Kashkar's boss was preoccupied and did not recognize me. A different waitress gave me such a cold shoulder it truly felt like I had gone to the end of earth, even further than Brighton Beach, to the plains of Central Asia. I tried to order new things, dishes trumpeted on their sign, and items I had not tried on the first visit, but was rebuffed. The dour matron stabbed her stubby finger at the menu and barked: "only 1, 4 and 8" and she did not mention the three rather plain looking salads in the cooler. Nor did she offer the dessert dish which looked something like elbow macaroni.
I pointed at the rice (pilaw) on the next table and was informed that it was the last one and that I ought to take kebabs. I settled for black tea and the first dish on the menu, Shurpa, a delicious soup with mandolin-thin crescents of celery, cubed red pepper, a big potato, diced fresh turnip, a few short ribs barely clinging to their bones, and copious amounts of dill, cilantro, and fresh onion slivers. The broth was thin yet hearty, and could only be more satisfying if it came in a larger portion. The tea came in a pretty blue pot that was covered in a layer of oily dust.
The mismatched plates and cups foretold the present, maybe the future, that Café Kashkar was having a bad day. The boss and chef were arguing ferociously, but almost silently. Still, their body language spoke volumes and the glint of a cleaver flashing in the mirror was all too clear. The waitress from my first visit came out of the back, recognized me, but was hard-pressed to make amends. Immigrant life is not really about running restaurants. It is a fight for survival on a cusp that has taken people to the edges of the earth.
M & I INTERNATIONAL FOOD between Brighton 1st and Brighton 2nd Streets on Brighton Beach Avenue offeres many Central Asian bites. Any foodie worth their salt will spend an hour or two scouring their offerings that palpably show that Russia is indeed a neighbor of Mongolia and other Asian territories at the fringes of Chinese foodways. The rollicking M & I bazaar has thousands of offerings at dozens of counters staffed and frequented by women with matching outfits, makeup, and eyeglasses. M & I makes Zabar's look like a common corner deli. Try any number of their ground meat croquettes, chicken kishka, and red or green borscht with garlic-dill rolls to die for.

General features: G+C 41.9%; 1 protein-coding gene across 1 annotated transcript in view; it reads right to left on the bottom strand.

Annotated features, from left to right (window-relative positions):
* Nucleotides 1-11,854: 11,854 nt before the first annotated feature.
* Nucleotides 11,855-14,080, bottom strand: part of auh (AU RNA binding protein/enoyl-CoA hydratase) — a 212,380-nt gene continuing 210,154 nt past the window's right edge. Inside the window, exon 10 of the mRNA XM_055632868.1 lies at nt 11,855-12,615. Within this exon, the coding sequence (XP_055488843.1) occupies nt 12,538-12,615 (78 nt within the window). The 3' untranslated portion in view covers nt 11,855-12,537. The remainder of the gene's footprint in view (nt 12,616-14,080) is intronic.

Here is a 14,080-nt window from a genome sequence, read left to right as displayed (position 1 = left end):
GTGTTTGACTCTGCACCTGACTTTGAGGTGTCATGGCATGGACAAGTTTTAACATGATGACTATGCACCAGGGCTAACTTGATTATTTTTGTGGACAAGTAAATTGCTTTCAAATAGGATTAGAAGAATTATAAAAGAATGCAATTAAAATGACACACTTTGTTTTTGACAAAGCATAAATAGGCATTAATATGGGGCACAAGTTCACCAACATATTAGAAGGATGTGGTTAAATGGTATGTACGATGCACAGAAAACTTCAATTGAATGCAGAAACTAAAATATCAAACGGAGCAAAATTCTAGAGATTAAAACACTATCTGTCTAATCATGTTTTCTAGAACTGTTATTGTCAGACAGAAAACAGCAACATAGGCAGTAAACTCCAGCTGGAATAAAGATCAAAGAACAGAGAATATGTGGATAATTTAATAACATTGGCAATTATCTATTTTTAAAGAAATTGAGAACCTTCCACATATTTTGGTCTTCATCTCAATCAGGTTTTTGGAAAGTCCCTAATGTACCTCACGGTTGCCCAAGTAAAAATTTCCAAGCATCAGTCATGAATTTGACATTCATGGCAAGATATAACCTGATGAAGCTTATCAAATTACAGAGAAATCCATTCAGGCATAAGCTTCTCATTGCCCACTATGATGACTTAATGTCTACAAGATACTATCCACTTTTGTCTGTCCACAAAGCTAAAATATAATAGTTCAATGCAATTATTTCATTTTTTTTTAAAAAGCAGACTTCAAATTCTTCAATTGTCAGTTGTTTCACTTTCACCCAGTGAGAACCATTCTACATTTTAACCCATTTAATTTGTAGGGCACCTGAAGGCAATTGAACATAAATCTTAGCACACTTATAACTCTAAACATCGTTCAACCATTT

GEORGIAN BREAD at 265 Neptune Avenue in Brooklyn NY is a new takeout joint to be tried. The same edition of the New York Times that discussed the problems in Xinjiang also contained a story about the turmoil on Georgian borders. The jaunty Georgian owner speaks no English but called upon a neighbor to recite their offerings in English. I asked about the namesake bread, as there was none on display, and was told that the baker has not yet arrived in the U.S.
Georgian dishes are commonly prepared with copious amounts of hot pepper and I tried dill-sauteed mushrooms, eggplant with walnuts, spicy kale, and a mutton stew baked in a crock. The shelves here were stocked with sauces made of green, purple and yellow plums, and a real bargain, four-dollar quarts of a recent health-food trend, pomegranate juice. When I got home with all my goodies, I was shocked to see that the Georgians had not taken the stew out of the crock but had merely wrapped the whole thing in a plastic bag. The portly hand-painted stoneware will decorate my kitchen for years to come, a reminder of food and life on the cusp.